Monthly Archives: May 2016

Mother’s Day

NACD Mother's DayI hope you all had a wonderful Mother’s Day.

If yours was, or perhaps wasn’t particularly wonderful, I hope you are still taking great pride in being a mother.

As Charles Dickens said, “Pride is one of the seven deadly sins; but it cannot be pride of a mother in her children, for that is a compound of two cardinal virtues—faith and hope.

Speaking of faith and hope, I have been fortunate to be home this past week and to be able to observe a mother to be. From my window I can look out over my little pond and I have been able to watch a mother Mallard duck sit on her nest. It has been raining almost nonstop and to make it really unpleasant, we’ve been getting hail and serious winds with temperatures here in the Utah mountains still dropping down close to the 30’s at night.

It’s now been five days since I spotted this very well-hidden and camouflaged hen and as many days since her mate has been absent. I believe the colorful drake stays away so as not to attract attention to their nest. So, there she is all alone, through the cold and the rain, day in and day out. I have not seen her leave her nest for even a minute. I’m wondering if she will remain on the nest throughout the 28-30 days I believe it will take for her to hatch her ducklings. Tough job! But, you Moms know it’s a tough job and I’m sure a lot tougher on many days than you would wish, but you hang in there.

Here’s to you—all you moms who make my job possible, because we can’t really do anything except through you. So on behalf of all your children who perhaps can’t say it yet and those who can, but don’t really yet understand what you have done and are doing for them, I’m going to do it for them.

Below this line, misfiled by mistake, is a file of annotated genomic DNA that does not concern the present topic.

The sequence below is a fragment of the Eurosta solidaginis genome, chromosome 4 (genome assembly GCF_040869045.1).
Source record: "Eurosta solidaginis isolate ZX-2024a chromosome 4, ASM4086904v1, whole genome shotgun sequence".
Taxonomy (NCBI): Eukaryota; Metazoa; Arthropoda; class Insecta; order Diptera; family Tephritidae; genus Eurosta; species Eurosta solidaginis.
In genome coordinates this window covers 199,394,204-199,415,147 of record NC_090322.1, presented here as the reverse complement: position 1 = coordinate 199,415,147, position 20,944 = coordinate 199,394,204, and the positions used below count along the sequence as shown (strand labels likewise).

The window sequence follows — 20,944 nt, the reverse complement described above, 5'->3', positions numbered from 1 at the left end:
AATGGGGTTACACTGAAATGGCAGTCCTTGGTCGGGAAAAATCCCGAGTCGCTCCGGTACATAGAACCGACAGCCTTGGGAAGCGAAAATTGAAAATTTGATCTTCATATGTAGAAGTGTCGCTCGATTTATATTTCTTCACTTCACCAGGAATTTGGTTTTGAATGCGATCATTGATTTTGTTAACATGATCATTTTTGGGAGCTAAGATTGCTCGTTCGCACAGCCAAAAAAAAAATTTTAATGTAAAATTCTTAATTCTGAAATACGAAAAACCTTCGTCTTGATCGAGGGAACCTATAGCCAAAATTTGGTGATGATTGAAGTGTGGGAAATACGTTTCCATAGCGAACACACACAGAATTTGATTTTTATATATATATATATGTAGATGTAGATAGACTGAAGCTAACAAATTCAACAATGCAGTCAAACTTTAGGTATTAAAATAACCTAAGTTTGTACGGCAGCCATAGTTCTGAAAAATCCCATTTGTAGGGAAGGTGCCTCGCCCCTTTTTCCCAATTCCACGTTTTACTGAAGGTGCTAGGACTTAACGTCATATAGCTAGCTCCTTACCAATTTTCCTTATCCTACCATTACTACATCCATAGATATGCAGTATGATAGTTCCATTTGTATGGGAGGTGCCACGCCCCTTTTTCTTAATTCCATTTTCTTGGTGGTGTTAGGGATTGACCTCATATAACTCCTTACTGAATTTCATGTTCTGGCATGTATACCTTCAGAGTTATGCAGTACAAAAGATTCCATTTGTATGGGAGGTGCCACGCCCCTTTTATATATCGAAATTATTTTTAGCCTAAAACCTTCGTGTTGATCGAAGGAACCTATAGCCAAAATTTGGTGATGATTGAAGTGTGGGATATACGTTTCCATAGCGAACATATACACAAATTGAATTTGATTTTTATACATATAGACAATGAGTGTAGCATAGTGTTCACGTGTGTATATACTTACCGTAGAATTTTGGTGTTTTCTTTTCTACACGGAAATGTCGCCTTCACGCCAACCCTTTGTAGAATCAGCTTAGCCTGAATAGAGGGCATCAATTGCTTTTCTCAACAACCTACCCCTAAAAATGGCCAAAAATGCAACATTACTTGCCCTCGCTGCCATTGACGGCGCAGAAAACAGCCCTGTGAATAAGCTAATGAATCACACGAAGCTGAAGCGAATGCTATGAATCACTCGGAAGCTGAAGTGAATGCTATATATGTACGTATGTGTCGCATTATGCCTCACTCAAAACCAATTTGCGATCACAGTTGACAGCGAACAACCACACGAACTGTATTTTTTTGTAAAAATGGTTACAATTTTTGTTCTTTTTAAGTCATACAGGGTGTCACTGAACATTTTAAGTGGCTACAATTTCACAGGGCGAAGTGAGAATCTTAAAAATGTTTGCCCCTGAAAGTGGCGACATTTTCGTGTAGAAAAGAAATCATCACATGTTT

Thank you mom—you’re the best!!!!!!!!!

– Bob

Diverse Range of Variables

Creating a VisionMost parents ask this question of themselves and others. Many struggle with trying to answer it themselves, while others will seek answers from “experts.” The real answer to this question isn’t possible until we have a vision and begin to manage a diverse range of variables, without which we cannot answer the question with any degree of certainty.

What is my child’s potential—what can he or she achieve?

Every parent asks this question and those with rather typical kids have a fair and generally narrower range of expectations and possible outcomes and can attempt to factor in a variety of variables that they plan and hope to control. Parents of typical children can be very proactive, have a vision and try to pick the best of available schools and or academic opportunities, stay on top of their children’s progress and development, etc. and limit the involvement of too many people and avoid those who do not share their vision. The stronger the vision and the more proactive the parents, generally the narrower the range of variables and the better the odds that the parents can help their children achieve success. Such parents try to insure that everyone who is involved with their children share their vision. Children with less proactive or involved parents who go through their childhoods and “educations” without a clear vision, direction or someone in control are exposed to a greater diversity of variables and their futures are thus much more in question.